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Fruit of Little Labor

 

 

 

by Cindy Conard

When you think of fruit in Florida, usually the first thing that comes to mind is oranges. They are not native to the state and require quite a bit of work and pesticides. What many people do not realize is that Florida is home to a variety of native fruit.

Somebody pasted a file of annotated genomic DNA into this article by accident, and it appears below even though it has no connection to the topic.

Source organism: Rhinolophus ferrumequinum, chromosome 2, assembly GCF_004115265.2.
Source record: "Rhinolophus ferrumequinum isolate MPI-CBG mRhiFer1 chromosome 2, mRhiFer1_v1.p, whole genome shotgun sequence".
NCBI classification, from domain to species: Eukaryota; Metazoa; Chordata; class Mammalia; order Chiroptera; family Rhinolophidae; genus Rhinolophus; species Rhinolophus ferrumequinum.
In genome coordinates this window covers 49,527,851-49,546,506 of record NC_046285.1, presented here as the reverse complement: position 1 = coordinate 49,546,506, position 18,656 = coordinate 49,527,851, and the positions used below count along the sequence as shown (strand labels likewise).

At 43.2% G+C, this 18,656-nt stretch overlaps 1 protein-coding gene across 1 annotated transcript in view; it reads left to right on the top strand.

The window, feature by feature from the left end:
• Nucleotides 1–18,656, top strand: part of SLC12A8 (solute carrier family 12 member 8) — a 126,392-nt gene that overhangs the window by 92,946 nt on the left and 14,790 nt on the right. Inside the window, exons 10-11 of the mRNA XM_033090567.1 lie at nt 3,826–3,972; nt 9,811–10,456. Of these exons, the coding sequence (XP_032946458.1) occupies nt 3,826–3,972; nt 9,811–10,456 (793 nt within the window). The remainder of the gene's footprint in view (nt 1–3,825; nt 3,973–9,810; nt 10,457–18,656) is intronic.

Persimmon (Diospyros virginiana) is a deciduous tree that can reach a height of 50 feet.  While it is usually found in many habitats throughout the state it prefers sandy soils.  It is common in sandhills, scrubs, old fields and roadsides and will adapt to many adverse conditions.  The leaves are oval with pointed ends, alternate and are 2 1/2 to 5 1/2 inches long.  They are glossy dark green on the top with pale green undersides and provide good fall color turning yellow-green and reddish-purple. The greenish-white flowers are fragrant and dioecious (male and female flowers on separate trees).  On male trees the flowers are 1/3 inch long and in clusters.  On female trees they are solitary and are 1/2 inch long.  The round, edible fruit is yellow-orange and about 1 1/2 inch in diameter.  When ripe (usually in October) the sweet fruit will fall from the tree when it is shaken.  They are often eaten raw (only when fully ripe) and are used in wines, puddings, cakes, pies and other baked goods.  The fruit also attracts white tailed deer, raccoons, opossums, and songbirds, which help distribute the seeds.  The persimmon propagates easily from seed and will tolerate drought and flooding.  Young trees are fast growing but the growth rate slows to moderate when the tree reaches fruit bearing age.